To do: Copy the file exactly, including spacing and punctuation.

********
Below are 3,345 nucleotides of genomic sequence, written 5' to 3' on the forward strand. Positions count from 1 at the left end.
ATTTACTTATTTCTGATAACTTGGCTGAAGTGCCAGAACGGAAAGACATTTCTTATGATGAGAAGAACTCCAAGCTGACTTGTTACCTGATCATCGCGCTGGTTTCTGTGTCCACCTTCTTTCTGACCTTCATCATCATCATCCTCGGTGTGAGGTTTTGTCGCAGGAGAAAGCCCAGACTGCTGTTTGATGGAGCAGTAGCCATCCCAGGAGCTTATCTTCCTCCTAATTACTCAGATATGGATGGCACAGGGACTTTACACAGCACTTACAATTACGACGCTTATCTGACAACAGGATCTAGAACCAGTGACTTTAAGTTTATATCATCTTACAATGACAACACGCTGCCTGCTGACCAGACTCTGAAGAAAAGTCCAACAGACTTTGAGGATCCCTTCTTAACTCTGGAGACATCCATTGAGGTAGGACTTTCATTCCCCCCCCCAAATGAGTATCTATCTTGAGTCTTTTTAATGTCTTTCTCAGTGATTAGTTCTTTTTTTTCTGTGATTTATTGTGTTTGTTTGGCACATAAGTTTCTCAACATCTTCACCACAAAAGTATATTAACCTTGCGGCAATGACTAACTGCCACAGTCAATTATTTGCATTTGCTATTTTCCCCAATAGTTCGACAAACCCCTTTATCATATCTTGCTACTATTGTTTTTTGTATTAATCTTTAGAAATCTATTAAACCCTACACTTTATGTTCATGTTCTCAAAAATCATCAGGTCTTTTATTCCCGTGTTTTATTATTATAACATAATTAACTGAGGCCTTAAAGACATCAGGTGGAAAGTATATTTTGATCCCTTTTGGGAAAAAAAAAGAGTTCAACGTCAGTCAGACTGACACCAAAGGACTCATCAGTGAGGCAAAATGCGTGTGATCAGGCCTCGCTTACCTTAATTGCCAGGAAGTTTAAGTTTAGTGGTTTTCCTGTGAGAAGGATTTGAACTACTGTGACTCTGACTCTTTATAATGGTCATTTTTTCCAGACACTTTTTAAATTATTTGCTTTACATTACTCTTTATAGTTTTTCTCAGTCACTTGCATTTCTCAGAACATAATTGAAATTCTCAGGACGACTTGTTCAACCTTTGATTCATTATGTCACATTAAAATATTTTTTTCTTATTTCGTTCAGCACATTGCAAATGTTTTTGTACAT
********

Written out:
Below are 3,345 nucleotides of genomic sequence, written 5' to 3' on the forward strand. Positions count from 1 at the left end.
ATTTACTTATTTCTGATAACTTGGCTGAAGTGCCAGAACGGAAAGACATTTCTTATGATGAGAAGAACTCCAAGCTGACTTGTTACCTGATCATCGCGCTGGTTTCTGTGTCCACCTTCTTTCTGACCTTCATCATCATCATCCTCGGTGTGAGGTTTTGTCGCAGGAGAAAGCCCAGACTGCTGTTTGATGGAGCAGTAGCCATCCCAGGAGCTTATCTTCCTCCTAATTACTCAGATATGGATGGCACAGGGACTTTACACAGCACTTACAATTACGACGCTTATCTGACAACAGGATCTAGAACCAGTGACTTTAAGTTTATATCATCTTACAATGACAACACGCTGCCTGCTGACCAGACTCTGAAGAAAAGTCCAACAGACTTTGAGGATCCCTTCTTAACTCTGGAGACATCCATTGAGGTAGGACTTTCATTCCCCCCCCCAAATGAGTATCTATCTTGAGTCTTTTTAATGTCTTTCTCAGTGATTAGTTCTTTTTTTTCTGTGATTTATTGTGTTTGTTTGGCACATAAGTTTCTCAACATCTTCACCACAAAAGTATATTAACCTTGCGGCAATGACTAACTGCCACAGTCAATTATTTGCATTTGCTATTTTCCCCAATAGTTCGACAAACCCCTTTATCATATCTTGCTACTATTGTTTTTTGTATTAATCTTTAGAAATCTATTAAACCCTACACTTTATGTTCATGTTCTCAAAAATCATCAGGTCTTTTATTCCCGTGTTTTATTATTATAACATAATTAACTGAGGCCTTAAAGACATCAGGTGGAAAGTATATTTTGATCCCTTTTGGGAAAAAAAAAGAGTTCAACGTCAGTCAGACTGACACCAAAGGACTCATCAGTGAGGCAAAATGCGTGTGATCAGGCCTCGCTTACCTTAATTGCCAGGAAGTTTAAGTTTAGTGGTTTTCCTGTGAGAAGGATTTGAACTACTGTGACTCTGACTCTTTATAATGGTCATTTTTTCCAGACACTTTTTAAATTATTTGCTTTACATTACTCTTTATAGTTTTTCTCAGTCACTTGCATTTCTCAGAACATAATTGAAATTCTCAGGACGACTTGTTCAACCTTTGATTCATTATGTCACATTAAAATATTTTTTTCTTATTTCGTTCAGCACATTGCAAATGTTTTTGTACAT